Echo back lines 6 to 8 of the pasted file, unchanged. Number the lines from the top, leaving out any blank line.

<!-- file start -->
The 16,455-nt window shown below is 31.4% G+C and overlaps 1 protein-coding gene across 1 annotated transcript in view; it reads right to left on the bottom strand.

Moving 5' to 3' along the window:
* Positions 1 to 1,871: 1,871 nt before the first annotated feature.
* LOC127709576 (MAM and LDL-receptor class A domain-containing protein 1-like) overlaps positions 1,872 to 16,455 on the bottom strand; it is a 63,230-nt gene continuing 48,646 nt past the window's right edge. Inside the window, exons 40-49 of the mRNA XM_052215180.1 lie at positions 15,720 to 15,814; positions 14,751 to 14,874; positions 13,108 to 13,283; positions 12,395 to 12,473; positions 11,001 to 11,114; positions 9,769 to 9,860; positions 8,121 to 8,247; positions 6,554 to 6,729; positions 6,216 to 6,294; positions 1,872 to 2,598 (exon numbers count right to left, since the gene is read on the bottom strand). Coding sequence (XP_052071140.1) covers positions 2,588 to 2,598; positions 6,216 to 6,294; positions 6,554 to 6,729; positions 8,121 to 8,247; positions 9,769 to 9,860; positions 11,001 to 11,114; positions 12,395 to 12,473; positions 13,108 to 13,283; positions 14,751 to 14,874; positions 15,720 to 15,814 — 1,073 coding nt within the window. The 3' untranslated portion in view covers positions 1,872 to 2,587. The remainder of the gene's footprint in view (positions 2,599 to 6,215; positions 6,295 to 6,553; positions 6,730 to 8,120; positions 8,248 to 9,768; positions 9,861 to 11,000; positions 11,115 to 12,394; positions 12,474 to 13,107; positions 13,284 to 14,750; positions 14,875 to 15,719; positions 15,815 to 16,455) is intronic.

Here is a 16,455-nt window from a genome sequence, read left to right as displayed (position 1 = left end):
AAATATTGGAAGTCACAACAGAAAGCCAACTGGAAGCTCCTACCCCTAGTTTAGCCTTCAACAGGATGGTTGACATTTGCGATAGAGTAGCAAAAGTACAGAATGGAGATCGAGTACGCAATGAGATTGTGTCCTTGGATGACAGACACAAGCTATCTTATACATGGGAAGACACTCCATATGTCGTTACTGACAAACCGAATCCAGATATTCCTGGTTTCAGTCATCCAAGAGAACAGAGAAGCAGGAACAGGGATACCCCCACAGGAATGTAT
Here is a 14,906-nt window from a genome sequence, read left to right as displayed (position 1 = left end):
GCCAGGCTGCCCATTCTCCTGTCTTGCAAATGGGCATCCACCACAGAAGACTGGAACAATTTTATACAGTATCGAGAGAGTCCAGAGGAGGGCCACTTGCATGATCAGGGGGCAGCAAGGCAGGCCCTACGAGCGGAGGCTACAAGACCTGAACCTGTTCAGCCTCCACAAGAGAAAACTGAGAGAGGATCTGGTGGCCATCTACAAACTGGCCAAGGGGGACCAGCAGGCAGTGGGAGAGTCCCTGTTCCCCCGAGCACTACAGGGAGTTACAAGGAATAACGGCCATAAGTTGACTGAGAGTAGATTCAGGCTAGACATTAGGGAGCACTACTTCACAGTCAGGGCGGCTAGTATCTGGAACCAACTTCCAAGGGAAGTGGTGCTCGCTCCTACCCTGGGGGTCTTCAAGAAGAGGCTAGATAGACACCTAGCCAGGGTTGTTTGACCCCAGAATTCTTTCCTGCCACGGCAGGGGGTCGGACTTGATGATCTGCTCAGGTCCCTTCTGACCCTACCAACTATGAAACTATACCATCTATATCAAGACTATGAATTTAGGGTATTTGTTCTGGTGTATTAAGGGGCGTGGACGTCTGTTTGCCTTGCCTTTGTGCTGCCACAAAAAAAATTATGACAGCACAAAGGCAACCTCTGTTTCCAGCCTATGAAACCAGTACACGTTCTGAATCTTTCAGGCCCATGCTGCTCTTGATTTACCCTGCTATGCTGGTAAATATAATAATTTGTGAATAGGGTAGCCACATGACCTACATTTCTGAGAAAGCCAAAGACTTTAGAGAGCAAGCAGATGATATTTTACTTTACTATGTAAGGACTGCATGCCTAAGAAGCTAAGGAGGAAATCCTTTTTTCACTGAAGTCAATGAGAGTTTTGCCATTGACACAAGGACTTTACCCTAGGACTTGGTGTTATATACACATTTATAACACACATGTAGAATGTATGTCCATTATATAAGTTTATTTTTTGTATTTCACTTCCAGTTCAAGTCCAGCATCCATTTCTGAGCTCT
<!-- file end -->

AAATATTGGAAGTCACAACAGAAAGCCAACTGGAAGCTCCTACCCCTAGTTTAGCCTTCAACAGGATGGTTGACATTTGCGATAGAGTAGCAAAAGTACAGAATGGAGATCGAGTACGCAATGAGATTGTGTCCTTGGATGACAGACACAAGCTATCTTATACATGGGAAGACACTCCATATGTCGTTACTGACAAACCGAATCCAGATATTCCTGGTTTCAGTCATCCAAGAGAACAGAGAAGCAGGAACAGGGATACCCCCACAGGAATGTAT
Here is a 14,906-nt window from a genome sequence, read left to right as displayed (position 1 = left end):
GCCAGGCTGCCCATTCTCCTGTCTTGCAAATGGGCATCCACCACAGAAGACTGGAACAATTTTATACAGTATCGAGAGAGTCCAGAGGAGGGCCACTTGCATGATCAGGGGGCAGCAAGGCAGGCCCTACGAGCGGAGGCTACAAGACCTGAACCTGTTCAGCCTCCACAAGAGAAAACTGAGAGAGGATCTGGTGGCCATCTACAAACTGGCCAAGGGGGACCAGCAGGCAGTGGGAGAGTCCCTGTTCCCCCGAGCACTACAGGGAGTTACAAGGAATAACGGCCATAAGTTGACTGAGAGTAGATTCAGGCTAGACATTAGGGAGCACTACTTCACAGTCAGGGCGGCTAGTATCTGGAACCAACTTCCAAGGGAAGTGGTGCTCGCTCCTACCCTGGGGGTCTTCAAGAAGAGGCTAGATAGACACCTAGCCAGGGTTGTTTGACCCCAGAATTCTTTCCTGCCACGGCAGGGGGTCGGACTTGATGATCTGCTCAGGTCCCTTCTGACCCTACCAACTATGAAACTATACCATCTATATCAAGACTATGAATTTAGGGTATTTGTTCTGGTGTATTAAGGGGCGTGGACGTCTGTTTGCCTTGCCTTTGTGCTGCCACAAAAAAAATTATGACAGCACAAAGGCAACCTCTGTTTCCAGCCTATGAAACCAGTACACGTTCTGAATCTTTCAGGCCCATGCTGCTCTTGATTTACCCTGCTATGCTGGTAAATATAATAATTTGTGAATAGGGTAGCCACATGACCTACATTTCTGAGAAAGCCAAAGACTTTAGAGAGCAAGCAGATGATATTTTACTTTACTATGTAAGGACTGCATGCCTAAGAAGCTAAGGAGGAAATCCTTTTTTCACTGAAGTCAATGAGAGTTTTGCCATTGACACAAGGACTTTACCCTAGGACTTGGTGTTATATACACATTTATAACACACATGTAGAATGTATGTCCATTATATAAGTTTATTTTTTGTATTTCACTTCCAGTTCAAGTCCAGCATCCATTTCTGAGCTCT